By Anna-Helga Horrox
I’ve never felt comfortable with gender stereotypes, even before I could explain why. As a child, my teddy was definitely a girl and my favourite colour was blue. As I got older I began to understand that various meanings were attached to ‘male’ and ‘female’ which had the effect of limiting everyone’s freedom, but that women generally came off worse. As a result, I called myself a feminist, and found it hard to see how anyone who simply acknowledged both that gender exists and that this leads to unequally distributed power could not be one too. Alongside class and race, it seemed like a painfully obvious category of inequality.
As an adult I became an active member of the Labour party. I assumed that people who were engaged, who cared enough about social structures and tackling legacies of inequality to hand over the best part of forty quid each year and possibly commit large chunks of their waking life to tortoise-paced meetings and knocking on strangers’ doors in the rain would have come to see gender as a major social stratifier.
This was not, it transpired, the case. Gender is not much discussed by Labour at a national or local level, let alone forming a widely accepted cornerstone of political debate (as is the case, for example, in most Scandinavian countries). Despite the efforts of excellent MPs like Vera Baird and Harriet Harman, politics remains deeply masculine in its practice and overwhelmingly male-dominated as a profession.
The background to the current imbalance is of course a political history – both within Parliament and the Labour movement – full of men. This is useful to bear in mind but not to dwell on; the interesting question is why things have changed so little by 2009 when society has changed so much.
There are two problems: the low level of female political involvement, and the amount of political concern shown for tackling gender inequality. The issues certainly overlap, but are not automatically the same thing – anyone who assumes they are need only remember Thatcher.
Why are so few women involved? There are many reasons. I have come across little outright sexism in my years as a member. As a young woman I have occasionally been patronised and dismissed, and have experienced some exclusion from ‘old boys’ club’ group discussions. More commonly I have just felt slight loneliness being the only woman in a group of activists, despite the loveliness of my comrades.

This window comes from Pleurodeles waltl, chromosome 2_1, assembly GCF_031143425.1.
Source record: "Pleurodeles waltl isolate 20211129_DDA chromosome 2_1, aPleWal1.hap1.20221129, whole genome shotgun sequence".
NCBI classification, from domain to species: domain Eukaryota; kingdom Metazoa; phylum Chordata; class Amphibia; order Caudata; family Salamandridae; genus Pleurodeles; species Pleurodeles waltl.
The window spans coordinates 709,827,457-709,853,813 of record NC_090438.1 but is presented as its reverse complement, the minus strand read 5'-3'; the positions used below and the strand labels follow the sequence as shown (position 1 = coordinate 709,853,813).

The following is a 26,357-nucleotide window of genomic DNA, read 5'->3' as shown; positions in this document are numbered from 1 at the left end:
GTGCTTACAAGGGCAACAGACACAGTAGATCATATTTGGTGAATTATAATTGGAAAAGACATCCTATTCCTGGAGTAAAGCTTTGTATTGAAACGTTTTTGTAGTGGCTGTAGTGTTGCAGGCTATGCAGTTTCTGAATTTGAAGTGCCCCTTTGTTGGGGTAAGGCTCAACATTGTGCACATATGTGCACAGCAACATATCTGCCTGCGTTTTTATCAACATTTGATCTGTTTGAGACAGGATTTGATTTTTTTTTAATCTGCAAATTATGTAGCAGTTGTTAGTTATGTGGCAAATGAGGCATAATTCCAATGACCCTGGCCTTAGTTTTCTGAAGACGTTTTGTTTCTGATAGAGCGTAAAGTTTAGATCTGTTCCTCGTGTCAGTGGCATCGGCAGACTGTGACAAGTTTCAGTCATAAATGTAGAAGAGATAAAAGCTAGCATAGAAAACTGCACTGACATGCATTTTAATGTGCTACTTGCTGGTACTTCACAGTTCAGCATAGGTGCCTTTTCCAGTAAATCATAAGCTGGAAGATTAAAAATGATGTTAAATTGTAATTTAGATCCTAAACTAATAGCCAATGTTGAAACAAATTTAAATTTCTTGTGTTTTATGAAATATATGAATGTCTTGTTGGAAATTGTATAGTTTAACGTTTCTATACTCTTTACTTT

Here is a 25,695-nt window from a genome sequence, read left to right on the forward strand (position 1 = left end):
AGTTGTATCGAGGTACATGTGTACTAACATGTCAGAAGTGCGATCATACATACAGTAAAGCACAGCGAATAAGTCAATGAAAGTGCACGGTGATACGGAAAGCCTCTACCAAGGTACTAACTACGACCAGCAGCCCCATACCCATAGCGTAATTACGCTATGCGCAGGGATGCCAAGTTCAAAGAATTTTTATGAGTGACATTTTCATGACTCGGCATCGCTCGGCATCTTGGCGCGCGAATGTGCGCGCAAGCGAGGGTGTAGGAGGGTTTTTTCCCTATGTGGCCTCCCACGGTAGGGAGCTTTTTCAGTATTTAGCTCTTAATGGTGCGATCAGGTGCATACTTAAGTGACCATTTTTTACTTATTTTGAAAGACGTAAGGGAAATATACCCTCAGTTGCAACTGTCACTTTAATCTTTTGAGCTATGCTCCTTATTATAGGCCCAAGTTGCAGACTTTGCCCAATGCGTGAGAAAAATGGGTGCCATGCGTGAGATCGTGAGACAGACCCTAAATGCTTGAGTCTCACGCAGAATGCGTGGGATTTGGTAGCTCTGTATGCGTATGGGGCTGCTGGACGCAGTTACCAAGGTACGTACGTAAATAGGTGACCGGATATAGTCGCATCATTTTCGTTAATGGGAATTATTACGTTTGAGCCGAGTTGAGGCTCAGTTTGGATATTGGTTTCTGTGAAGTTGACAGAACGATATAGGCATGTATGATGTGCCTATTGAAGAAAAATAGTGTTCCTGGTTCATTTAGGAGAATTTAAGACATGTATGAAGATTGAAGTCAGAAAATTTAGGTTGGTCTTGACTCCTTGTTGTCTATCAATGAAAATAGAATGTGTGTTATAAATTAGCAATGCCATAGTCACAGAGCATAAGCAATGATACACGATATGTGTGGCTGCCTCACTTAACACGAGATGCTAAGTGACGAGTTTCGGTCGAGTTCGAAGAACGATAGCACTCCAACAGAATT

Being active takes a lot of time and anyone with family commitments – which women are currently more likely to have – will find it harder to participate. Meeting structures mean that a certain level of confidence is required in order to participate and speak out. At the same time, power, authority and leadership are coded ‘male’, so that which is seen as commanding in a man becomes bossy in a woman, eloquence from one is shrillness from the other, and male toughness becomes female bitchiness.
Political attitudes stem from the traditionalism and outdated ceremony of Westminster – a place, let us not forget, with a rifle range but still no crèche. Women come under greater scrutiny; their bodies and dress are judged in a way men never have to experience or worry about. Or perhaps they are simply too sensible – the pleasures of voter ID, leaflet design and campaign planning might be more apparent to a slightly nerdy, some might say male, mentality.
But I think a major reason for low female involvement is the lack of political concern for tackling gender inequality. If the Labour party, in its policies and rhetoric, demonstrated a commitment to this area, women would feel more included in a world that has traditionally excluded them. They would be enthused by a party that wanted to close the gender pay gap, that cared about letting families balance their work and home lives better, that truly wanted to end violence against women.
Political participation, at heart, rests on a sense of empowerment, a belief that your voice is important. Because women’s voices have historically been silenced and because 80 per cent of MPs remain men, any party committed to equality and democracy has a duty to actively reach out, showing women that their voices and concerns do matter.
This is emphatically not to say that women only care about questions of gender equality. Rather, that tackling such inequality – as well as being vital in its own right – would signal a party that was genuinely interested in women and what they have to say. As a result, more might feel inspired to sign up as members, to contribute to debates on all sorts of issues, and to stand as representatives themselves.